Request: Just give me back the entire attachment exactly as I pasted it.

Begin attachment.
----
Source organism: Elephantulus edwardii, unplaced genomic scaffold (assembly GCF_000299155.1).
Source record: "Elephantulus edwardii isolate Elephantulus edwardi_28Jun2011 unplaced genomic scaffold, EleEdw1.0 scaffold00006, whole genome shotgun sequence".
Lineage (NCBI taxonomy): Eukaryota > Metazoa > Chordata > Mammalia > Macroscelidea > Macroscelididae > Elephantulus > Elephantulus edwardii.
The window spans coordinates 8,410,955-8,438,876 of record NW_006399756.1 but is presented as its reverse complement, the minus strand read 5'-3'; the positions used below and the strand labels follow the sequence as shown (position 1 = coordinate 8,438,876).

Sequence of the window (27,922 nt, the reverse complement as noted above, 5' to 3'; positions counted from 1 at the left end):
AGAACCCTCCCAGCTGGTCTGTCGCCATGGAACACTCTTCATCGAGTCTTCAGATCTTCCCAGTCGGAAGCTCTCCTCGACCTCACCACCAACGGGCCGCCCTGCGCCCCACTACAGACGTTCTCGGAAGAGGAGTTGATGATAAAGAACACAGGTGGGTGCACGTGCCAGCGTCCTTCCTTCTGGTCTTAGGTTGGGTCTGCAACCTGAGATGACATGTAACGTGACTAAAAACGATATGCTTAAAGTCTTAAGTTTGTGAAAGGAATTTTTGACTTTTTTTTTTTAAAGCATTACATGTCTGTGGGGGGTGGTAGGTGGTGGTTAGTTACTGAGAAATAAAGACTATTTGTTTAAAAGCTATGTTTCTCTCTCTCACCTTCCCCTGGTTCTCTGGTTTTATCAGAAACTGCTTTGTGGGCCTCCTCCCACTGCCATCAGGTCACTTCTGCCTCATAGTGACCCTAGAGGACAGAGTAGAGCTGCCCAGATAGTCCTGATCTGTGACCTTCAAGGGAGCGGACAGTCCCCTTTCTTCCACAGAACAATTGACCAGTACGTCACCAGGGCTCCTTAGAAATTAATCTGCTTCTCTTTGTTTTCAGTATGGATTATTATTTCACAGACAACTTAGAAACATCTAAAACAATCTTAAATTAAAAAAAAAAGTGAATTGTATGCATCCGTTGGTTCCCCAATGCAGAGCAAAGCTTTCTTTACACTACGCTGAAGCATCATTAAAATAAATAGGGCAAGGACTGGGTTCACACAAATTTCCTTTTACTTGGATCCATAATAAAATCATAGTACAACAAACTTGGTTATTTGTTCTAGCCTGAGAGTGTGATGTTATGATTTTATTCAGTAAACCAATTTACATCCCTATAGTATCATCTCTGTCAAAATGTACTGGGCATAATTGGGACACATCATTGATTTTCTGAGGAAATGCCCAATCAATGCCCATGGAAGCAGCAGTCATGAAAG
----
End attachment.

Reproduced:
Source organism: Elephantulus edwardii, unplaced genomic scaffold (assembly GCF_000299155.1).
Source record: "Elephantulus edwardii isolate Elephantulus edwardi_28Jun2011 unplaced genomic scaffold, EleEdw1.0 scaffold00006, whole genome shotgun sequence".
Lineage (NCBI taxonomy): Eukaryota > Metazoa > Chordata > Mammalia > Macroscelidea > Macroscelididae > Elephantulus > Elephantulus edwardii.
The window spans coordinates 8,410,955-8,438,876 of record NW_006399756.1 but is presented as its reverse complement, the minus strand read 5'-3'; the positions used below and the strand labels follow the sequence as shown (position 1 = coordinate 8,438,876).

Sequence of the window (27,922 nt, the reverse complement as noted above, 5' to 3'; positions counted from 1 at the left end):
AGAACCCTCCCAGCTGGTCTGTCGCCATGGAACACTCTTCATCGAGTCTTCAGATCTTCCCAGTCGGAAGCTCTCCTCGACCTCACCACCAACGGGCCGCCCTGCGCCCCACTACAGACGTTCTCGGAAGAGGAGTTGATGATAAAGAACACAGGTGGGTGCACGTGCCAGCGTCCTTCCTTCTGGTCTTAGGTTGGGTCTGCAACCTGAGATGACATGTAACGTGACTAAAAACGATATGCTTAAAGTCTTAAGTTTGTGAAAGGAATTTTTGACTTTTTTTTTTTAAAGCATTACATGTCTGTGGGGGGTGGTAGGTGGTGGTTAGTTACTGAGAAATAAAGACTATTTGTTTAAAAGCTATGTTTCTCTCTCTCACCTTCCCCTGGTTCTCTGGTTTTATCAGAAACTGCTTTGTGGGCCTCCTCCCACTGCCATCAGGTCACTTCTGCCTCATAGTGACCCTAGAGGACAGAGTAGAGCTGCCCAGATAGTCCTGATCTGTGACCTTCAAGGGAGCGGACAGTCCCCTTTCTTCCACAGAACAATTGACCAGTACGTCACCAGGGCTCCTTAGAAATTAATCTGCTTCTCTTTGTTTTCAGTATGGATTATTATTTCACAGACAACTTAGAAACATCTAAAACAATCTTAAATTAAAAAAAAAAGTGAATTGTATGCATCCGTTGGTTCCCCAATGCAGAGCAAAGCTTTCTTTACACTACGCTGAAGCATCATTAAAATAAATAGGGCAAGGACTGGGTTCACACAAATTTCCTTTTACTTGGATCCATAATAAAATCATAGTACAACAAACTTGGTTATTTGTTCTAGCCTGAGAGTGTGATGTTATGATTTTATTCAGTAAACCAATTTACATCCCTATAGTATCATCTCTGTCAAAATGTACTGGGCATAATTGGGACACATCATTGATTTTCTGAGGAAATGCCCAATCAATGCCCATGGAAGCAGCAGTCATGAAAG